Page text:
WW1: Teaching our children to be peacemakers

We will be offering some thoughts and comments from members of St Chrysostom’s congregation about the World War One commemorations in the coming months. Thank you to Sandra Palmer for this one, to start us off. Sandra is a retired lecturer in Education.

I have long had mixed feelings about the wearing of the red poppy on Armistice Day.  On the one hand I want to honour those people who have lost their lives in war or who have suffered as a consequence of war;  on the other hand I do not want to ennoble anything about war.

Ceramic Poppies at the Tower of London

Ceramic Poppies at the Tower of London

Commemorating World War One is a particular problem for what are we commemorating?  It can be argued that World War Two was a necessary evil to stay the hand of the horrors of Nazism but there are no clear goodies and baddies in World War One. Germany is often presented as a marauding power hell bent on conquering Europe but Christopher Clark’s well received book Sleepwalkers paints a very different complex  picture.  I see the build up to war  as being like a game of cards between countries and alliances, with bluffs and double bluffs but  it all went terribly wrong – and on the whole it was the ordinary soldier who paid the price. Ironically it was said to be the war to end all wars. Instead it spawned many of the wars to come, include those that currently fill our screen.

Surely the best way to commemorate the First World War would be to teach our children to be peacemakers, winning their hearts and minds for peace through stories ,sayings and symbols appropriate for their age. Michael Morporgo’s War Horse, a book for Key Stage 2 children, powerfully tells of the impact of the first war on the lives of soldiers. Sadly there are many children in Manchester who have their own stories to tell as they are asylum seekers, the victims of war themselves.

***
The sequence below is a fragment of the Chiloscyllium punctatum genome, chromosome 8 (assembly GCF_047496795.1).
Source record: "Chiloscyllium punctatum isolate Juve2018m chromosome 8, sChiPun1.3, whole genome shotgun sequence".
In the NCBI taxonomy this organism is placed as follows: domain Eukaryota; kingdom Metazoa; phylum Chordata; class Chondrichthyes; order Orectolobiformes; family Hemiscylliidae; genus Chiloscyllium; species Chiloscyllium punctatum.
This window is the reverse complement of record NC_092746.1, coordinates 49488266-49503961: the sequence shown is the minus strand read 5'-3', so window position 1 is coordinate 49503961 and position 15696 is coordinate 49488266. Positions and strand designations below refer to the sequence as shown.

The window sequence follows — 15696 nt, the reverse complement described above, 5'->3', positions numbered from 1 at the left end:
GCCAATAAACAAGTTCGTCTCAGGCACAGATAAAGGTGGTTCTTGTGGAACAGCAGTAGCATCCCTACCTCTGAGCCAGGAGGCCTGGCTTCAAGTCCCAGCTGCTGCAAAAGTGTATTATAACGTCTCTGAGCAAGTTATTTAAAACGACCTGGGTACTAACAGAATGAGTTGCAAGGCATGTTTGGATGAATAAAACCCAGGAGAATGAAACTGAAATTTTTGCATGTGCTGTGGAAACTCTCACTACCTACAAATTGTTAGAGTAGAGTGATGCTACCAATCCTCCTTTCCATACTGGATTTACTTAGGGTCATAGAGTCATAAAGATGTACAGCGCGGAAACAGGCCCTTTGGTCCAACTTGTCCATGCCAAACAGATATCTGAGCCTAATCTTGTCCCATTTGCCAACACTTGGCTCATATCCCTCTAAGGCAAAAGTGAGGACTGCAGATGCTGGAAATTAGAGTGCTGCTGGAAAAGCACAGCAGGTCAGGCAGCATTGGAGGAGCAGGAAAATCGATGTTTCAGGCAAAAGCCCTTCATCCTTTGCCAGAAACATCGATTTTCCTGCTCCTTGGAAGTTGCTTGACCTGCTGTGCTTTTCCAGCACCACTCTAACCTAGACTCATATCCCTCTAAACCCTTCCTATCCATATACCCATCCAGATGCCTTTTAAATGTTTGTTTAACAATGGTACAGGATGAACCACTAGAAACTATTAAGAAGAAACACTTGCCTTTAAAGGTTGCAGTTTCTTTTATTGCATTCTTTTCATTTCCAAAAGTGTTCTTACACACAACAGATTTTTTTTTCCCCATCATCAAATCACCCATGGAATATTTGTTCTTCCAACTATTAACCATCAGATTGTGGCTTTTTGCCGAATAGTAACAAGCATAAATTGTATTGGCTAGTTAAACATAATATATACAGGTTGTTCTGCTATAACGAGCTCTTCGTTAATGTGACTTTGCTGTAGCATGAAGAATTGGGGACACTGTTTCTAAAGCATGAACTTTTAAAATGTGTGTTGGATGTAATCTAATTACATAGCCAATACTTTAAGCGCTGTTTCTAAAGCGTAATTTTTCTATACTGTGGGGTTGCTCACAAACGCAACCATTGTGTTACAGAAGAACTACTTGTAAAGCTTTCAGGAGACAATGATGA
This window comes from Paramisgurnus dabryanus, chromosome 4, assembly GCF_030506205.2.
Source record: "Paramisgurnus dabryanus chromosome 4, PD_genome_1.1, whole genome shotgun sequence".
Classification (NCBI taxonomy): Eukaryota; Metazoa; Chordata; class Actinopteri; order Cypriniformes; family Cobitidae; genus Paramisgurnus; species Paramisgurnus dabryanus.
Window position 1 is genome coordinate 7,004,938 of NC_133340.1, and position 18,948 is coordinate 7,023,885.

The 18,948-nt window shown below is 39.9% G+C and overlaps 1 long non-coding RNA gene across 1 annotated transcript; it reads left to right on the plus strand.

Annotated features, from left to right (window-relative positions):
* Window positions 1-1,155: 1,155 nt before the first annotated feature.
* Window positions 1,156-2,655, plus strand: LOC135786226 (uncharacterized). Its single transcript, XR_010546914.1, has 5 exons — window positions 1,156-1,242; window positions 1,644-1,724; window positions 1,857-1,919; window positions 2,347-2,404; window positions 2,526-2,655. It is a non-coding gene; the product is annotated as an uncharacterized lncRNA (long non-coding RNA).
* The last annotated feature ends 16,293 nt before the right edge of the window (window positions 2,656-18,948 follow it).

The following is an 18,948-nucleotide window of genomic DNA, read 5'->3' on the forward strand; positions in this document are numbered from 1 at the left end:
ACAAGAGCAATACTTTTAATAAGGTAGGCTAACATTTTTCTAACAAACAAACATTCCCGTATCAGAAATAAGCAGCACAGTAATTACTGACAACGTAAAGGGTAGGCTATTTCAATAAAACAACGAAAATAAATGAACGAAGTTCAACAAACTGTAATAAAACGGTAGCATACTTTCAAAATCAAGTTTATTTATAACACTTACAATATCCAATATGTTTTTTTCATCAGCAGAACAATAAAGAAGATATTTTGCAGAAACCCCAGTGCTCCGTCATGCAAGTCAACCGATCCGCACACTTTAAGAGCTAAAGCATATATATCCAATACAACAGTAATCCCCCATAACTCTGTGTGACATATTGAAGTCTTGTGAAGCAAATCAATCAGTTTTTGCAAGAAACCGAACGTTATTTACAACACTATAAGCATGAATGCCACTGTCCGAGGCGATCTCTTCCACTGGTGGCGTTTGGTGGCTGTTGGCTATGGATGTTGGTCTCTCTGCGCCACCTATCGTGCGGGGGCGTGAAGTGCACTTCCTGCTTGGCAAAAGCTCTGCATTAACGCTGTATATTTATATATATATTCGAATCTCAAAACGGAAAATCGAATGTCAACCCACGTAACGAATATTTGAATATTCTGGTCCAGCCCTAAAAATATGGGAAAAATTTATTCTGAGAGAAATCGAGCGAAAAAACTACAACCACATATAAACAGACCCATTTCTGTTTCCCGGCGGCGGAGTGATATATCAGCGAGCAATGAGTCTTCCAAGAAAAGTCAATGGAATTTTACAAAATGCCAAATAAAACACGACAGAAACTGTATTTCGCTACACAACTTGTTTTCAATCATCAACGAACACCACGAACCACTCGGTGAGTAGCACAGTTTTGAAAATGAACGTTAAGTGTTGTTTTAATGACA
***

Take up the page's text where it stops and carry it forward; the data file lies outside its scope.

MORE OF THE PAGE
Childrens handsP4C, Philosophy for children, is a good starting point as children are taught how to listen to one another and respect each other’s opinions when they discuss sayings about war and peace, some of which might come from the scriptures.  Conflict resolution exercises help children learn to learn how to use words not fists to resolve arguments.

School assemblies/ worship can reflect the sorrow and the pain of war in the prayers, and reflections. And at a very simple level they can look at how we can greet one another peacefully . Salaam Alaikum –Peace be unto you .

But above all we need to teach children to accept difference and to see the ‘other’ as their neighbour., loving him or her  as they love themselves.

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About stchrysostoms

St Chrysostom’s is an Anglican (Church of England) parish church in Manchester. We’re an inclusive, diverse and welcoming faith community where people of differing backgrounds make friends. Find our Facebook group at https://www.facebook.com/groups/2364267899/
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